Background: Seborrheic keratosis (SK) is the most common benign skin tumor. Dermatoscope is a simple noninvasive diagnostic tool. Although SK has been well recognized clinically, dermoscopically, and histopathologically, data regarding dermoscopic differentiation of different types of SK using the polarized (P) and nonpolarized (NP) modes of dermoscopy are inadequate. Objectives: The objective was to study the dermoscopic pattern of different types of SK under P and NP dermoscopic modes. Methodology: A descriptive study of 102 patients was carried out after ethical approval. All patients attending the dermatology outpatient department with lesions who were willing to participate in the study were included in the study after taking written informed consent. After a detailed history and examination, clinical and dermoscopic photographs were taken under the P and NP modes of a dermoscope attached with a smartphone camera. Biopsy of the same lesions was sent for a histopathology examination. Results: A total of 102 patients were studied. Females (58) outnumbered males (44). The most common clinical variant was common SK. The most common histopathological type of SK was hyperkeratotic followed by acanthotic type. Sharp demarcated border (75%) was the most common finding on dermoscopy in our study followed by fissure and ridges (63%), scales (54%), comedo-like opening (34%), cobblestone-like pattern (33%), moth-eaten border (17.7%), and cerebriform pattern (13.7%). Conclusion: NP mode helps in better visualization as well as depth perception, whereas P mode shows better color perception and sharpness of superficial as well as deep dermoscopic structures.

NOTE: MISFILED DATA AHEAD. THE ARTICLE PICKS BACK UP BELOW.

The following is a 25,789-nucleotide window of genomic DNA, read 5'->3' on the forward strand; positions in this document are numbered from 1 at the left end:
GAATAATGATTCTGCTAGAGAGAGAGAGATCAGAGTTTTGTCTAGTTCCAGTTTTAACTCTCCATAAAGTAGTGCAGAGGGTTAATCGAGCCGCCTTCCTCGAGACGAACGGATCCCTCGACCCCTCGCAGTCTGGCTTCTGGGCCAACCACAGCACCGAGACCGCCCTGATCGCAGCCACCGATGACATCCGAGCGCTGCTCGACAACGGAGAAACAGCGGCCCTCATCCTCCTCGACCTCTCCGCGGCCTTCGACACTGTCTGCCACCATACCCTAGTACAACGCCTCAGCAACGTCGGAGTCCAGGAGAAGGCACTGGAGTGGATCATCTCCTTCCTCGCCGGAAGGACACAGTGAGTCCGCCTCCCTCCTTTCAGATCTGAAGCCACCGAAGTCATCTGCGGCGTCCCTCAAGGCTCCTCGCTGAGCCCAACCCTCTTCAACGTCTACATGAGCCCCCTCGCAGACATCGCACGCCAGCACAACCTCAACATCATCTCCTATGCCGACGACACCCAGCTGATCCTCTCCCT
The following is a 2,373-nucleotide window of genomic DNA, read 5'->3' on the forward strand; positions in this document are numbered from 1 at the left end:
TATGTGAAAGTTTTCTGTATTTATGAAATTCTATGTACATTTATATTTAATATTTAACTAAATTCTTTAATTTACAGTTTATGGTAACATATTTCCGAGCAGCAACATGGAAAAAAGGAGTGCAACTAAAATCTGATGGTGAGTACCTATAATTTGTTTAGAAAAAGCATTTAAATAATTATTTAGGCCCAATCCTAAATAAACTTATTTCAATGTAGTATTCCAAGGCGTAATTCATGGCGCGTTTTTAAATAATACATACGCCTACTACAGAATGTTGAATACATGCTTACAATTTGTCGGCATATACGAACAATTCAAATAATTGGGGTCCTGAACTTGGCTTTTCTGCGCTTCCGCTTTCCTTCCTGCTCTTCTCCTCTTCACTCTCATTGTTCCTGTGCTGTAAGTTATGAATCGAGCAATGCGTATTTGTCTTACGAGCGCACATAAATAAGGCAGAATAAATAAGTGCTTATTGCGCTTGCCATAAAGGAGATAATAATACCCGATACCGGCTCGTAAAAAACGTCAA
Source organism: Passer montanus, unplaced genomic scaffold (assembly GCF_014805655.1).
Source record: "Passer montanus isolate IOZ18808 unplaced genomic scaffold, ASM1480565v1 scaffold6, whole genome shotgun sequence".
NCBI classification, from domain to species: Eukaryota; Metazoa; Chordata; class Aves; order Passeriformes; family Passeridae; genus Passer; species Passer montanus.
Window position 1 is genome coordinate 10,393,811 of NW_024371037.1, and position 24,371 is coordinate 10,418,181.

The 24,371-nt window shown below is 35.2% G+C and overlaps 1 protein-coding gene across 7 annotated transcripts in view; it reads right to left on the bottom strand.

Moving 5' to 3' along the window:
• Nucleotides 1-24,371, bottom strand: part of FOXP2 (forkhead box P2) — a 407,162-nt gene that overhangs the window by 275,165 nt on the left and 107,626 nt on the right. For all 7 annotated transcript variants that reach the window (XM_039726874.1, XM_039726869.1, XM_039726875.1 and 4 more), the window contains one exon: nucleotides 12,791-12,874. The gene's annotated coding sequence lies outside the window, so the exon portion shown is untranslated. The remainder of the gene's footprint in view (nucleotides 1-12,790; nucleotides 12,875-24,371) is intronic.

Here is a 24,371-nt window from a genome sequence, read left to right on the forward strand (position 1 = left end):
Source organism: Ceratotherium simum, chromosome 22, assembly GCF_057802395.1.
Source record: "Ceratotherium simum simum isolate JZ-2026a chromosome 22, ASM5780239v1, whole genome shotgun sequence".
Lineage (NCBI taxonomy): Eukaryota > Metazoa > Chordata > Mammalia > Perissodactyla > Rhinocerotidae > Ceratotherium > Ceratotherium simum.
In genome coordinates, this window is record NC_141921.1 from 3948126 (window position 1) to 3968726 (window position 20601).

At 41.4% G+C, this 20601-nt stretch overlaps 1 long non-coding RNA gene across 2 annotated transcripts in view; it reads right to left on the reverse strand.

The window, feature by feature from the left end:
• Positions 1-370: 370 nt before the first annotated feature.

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Loss of expression of claudin-1 in psoriasis is associated with proliferative state of keratinocytes p. 70
Manoj Gopal Madakshira, Bishan Dass Radotra, Uma Nahar Saikia